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Through its 90+ International Business Exchange, or IBX, data centers across 31 strategic markets in the U.S., Europe, Middle East and Africa and the Asia-Pacific, Equinix customers can directly interconnect critical traffic exchange requirements. The company is integral to global communications and has the billing addresses to prove it.
The Client List
While some customers, such as AOL, Google (GOOG), AT&T (T - Analyst Report), and MSN, may build and operate their own data centers for their large infrastructure deployments, these customers still rely on Equinix IBX centers for their critical inter-connection relationships.
British Telecom, Cable & Wireless, Comcast (CMCSA - Analyst Report), Level 3, NTT, Qwest, SingTel, Sprint and Verizon (VZ - Analyst Report) are other large customers. With this kind of global enterprise business, it's easy to see how Equinix grew quarterly revenues from $213 million in the June quarter of 2009 to $525 million recently.
The Earnings Drop
It may not be as easy to see how the company supported a 50X multiple with the stock was trading above $200 on forward estimates of $4.65. But you know what happens when those estimates get taken down. And that's part of what took the stock down since July to trade in the $170's.
Here's a look at the Zacks EPS tables for EQIX which show the big hit estimates have taken since the company's late July report. Notice that this year was chopped in half...
(Click image to enlarge)
Equinix business is based on a recurring revenue model comprising Co-location, Interconnection and Managed IT Infrastructure Services. These services are considered to be recurring, as customers are billed at fixed rates on a regular basis through the life of the respective contracts, which generally run for one to three years.
Approximately half of Equinix existing customers order new services in any given quarter. Recurring revenues accounted for 95% of total 2012 revenues. But despite a 2Q earnings and revenue beat, analysts have been greatly concerned about the rest of the year, especially with AT&T offering more competition than new business.
The telecommunications industry is currently undergoing consolidation. As customers integrate businesses, they may require less co-location space, and there may be fewer networks available to choose from. In addition, increased utilization of existing co-location space could reduce the attractive expansion opportunities available to Equinix.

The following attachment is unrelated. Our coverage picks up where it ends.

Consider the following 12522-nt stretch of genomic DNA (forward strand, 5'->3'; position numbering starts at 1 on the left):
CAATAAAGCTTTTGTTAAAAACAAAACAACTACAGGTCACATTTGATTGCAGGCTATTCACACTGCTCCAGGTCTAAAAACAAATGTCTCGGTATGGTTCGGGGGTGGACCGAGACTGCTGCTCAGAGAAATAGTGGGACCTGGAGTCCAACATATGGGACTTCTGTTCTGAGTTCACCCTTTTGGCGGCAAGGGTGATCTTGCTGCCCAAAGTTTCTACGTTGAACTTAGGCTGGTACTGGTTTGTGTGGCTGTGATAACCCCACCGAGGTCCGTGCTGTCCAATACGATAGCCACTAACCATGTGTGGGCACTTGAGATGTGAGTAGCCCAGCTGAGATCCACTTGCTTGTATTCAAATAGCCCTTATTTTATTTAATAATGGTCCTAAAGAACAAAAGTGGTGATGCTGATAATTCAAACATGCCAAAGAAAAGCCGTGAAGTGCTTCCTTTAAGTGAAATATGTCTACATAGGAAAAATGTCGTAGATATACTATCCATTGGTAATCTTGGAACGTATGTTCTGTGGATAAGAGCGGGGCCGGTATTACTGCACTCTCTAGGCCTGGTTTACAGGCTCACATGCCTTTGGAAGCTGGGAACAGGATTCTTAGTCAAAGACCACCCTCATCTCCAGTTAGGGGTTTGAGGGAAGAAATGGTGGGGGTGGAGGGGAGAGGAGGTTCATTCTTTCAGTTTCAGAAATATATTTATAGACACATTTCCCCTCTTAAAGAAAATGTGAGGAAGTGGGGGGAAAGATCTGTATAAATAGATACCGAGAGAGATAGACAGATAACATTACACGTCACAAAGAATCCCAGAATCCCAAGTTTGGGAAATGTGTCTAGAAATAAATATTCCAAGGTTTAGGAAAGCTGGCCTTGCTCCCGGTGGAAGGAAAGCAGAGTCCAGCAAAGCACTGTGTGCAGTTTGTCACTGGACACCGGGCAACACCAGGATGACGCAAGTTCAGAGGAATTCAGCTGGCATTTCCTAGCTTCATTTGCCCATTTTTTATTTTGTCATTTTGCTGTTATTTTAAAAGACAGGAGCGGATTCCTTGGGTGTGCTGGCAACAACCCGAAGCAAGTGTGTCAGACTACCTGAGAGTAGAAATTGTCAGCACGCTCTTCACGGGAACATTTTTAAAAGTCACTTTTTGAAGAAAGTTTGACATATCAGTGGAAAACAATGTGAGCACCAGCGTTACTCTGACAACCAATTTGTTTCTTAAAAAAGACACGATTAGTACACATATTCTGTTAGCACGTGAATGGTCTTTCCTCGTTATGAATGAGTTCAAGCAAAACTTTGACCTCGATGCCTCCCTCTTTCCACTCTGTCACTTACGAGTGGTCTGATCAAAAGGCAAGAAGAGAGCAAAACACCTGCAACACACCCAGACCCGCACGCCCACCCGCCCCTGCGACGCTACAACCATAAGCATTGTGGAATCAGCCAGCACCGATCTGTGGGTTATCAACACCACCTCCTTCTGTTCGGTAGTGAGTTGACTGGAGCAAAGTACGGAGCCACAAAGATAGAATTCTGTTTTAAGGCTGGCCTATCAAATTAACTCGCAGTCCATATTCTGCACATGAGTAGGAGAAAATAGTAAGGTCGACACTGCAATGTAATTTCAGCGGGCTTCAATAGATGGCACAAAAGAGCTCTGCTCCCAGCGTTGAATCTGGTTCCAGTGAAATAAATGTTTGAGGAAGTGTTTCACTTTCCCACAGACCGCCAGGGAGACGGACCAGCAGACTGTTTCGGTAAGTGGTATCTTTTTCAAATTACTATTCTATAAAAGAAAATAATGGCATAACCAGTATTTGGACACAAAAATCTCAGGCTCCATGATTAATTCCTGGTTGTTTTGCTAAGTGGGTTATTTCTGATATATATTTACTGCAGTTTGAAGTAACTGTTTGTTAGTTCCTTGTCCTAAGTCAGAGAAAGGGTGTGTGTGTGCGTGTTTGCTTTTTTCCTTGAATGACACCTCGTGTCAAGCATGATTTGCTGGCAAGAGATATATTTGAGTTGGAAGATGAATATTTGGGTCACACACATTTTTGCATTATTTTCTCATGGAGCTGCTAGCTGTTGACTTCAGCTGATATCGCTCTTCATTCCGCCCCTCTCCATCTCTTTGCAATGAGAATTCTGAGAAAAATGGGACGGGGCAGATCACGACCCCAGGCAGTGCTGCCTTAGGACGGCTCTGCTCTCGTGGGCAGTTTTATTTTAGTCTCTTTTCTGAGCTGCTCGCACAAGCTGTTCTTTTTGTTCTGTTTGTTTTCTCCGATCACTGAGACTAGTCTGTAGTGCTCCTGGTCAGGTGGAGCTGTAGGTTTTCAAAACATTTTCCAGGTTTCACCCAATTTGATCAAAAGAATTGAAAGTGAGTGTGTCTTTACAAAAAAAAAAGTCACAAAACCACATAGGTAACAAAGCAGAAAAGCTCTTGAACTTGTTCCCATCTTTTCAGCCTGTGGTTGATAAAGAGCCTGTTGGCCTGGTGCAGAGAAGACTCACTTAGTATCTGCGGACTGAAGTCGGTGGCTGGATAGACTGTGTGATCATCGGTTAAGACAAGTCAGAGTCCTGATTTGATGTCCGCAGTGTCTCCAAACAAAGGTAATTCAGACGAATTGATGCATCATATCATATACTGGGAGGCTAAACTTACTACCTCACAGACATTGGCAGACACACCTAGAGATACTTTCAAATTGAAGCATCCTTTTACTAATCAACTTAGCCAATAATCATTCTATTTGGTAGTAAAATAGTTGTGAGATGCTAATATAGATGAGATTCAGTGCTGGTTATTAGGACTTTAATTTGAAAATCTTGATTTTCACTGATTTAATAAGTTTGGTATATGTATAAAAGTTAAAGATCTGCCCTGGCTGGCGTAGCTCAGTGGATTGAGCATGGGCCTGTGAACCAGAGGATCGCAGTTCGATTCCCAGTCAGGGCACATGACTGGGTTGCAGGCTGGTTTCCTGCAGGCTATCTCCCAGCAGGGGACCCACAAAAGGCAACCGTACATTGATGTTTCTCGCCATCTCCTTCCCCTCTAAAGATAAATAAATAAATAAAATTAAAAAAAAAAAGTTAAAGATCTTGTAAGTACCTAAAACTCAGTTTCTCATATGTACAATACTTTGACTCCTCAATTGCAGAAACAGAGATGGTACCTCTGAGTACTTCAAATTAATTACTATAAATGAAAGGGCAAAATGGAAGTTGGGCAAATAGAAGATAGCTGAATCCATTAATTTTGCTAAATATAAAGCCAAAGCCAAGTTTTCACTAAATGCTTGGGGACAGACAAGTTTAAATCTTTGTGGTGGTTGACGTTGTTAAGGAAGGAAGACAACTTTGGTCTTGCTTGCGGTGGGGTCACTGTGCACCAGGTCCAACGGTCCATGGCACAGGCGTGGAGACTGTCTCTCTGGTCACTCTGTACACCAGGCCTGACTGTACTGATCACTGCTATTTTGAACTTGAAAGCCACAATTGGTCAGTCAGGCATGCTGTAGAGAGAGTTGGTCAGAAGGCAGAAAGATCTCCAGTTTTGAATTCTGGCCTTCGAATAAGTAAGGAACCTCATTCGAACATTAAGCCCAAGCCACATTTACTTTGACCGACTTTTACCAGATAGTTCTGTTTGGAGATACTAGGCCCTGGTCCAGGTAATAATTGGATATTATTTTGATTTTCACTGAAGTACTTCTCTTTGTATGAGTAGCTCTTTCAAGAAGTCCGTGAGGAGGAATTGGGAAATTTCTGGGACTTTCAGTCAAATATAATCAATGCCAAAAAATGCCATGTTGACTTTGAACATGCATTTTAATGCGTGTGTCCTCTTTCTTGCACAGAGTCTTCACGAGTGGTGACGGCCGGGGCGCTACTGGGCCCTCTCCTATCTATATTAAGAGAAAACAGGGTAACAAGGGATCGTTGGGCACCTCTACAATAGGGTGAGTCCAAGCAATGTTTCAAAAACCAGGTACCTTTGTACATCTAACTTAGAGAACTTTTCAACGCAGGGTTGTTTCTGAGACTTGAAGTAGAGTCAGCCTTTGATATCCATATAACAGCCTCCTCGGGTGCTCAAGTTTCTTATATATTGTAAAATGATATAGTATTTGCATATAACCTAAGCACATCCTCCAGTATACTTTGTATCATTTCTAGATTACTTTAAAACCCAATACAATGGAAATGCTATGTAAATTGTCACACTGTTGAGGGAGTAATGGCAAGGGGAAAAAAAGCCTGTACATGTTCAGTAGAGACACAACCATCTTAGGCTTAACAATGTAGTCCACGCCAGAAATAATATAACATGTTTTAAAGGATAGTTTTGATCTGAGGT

Equinix offerings have long sales cycles that may have a negative impact on the business, financial condition and results of operations. A customer's decision to license cabinet space in one of its IBX centers and to purchase additional services typically involves a significant commitment of resources.
Some analysts believe the current imbalances will take 1-2 years to settle and should eventually lead to a more consolidated industry.
According to Oppenheimer analysts, "We are in the early stages of mobile data driving cloud computing, whereby lower latency and improved up-time are critical. Further, bandwidth, storage and processing are now cheap enough to enable massive big data analytics. For dynamic and unpredictable workloads that are end-user facing and thrive in a community environment, retail facilities will continue to be the best solution. While we think EQIX faces challenges, given this backdrop, we believe the company is well positioned long term."
Market dynamics along with rising rates have created uncertainty, causing datacenters to underperform, especially where there is European exposure. Analysts expect this will continue for another 1-2 quarters. Additionally, EQIX is being impacted by uncertainty surrounding its REIT conversion.
When these headwinds are clear, the company's longer-term growth trajectory should resume. Until then, use the Zacks Rank as your first guide to tell you when the EPS estimates are reversing their big slide.
Kevin Cook is a Senior Stock Strategist for Zacks where he runs the Follow The Money portfolio.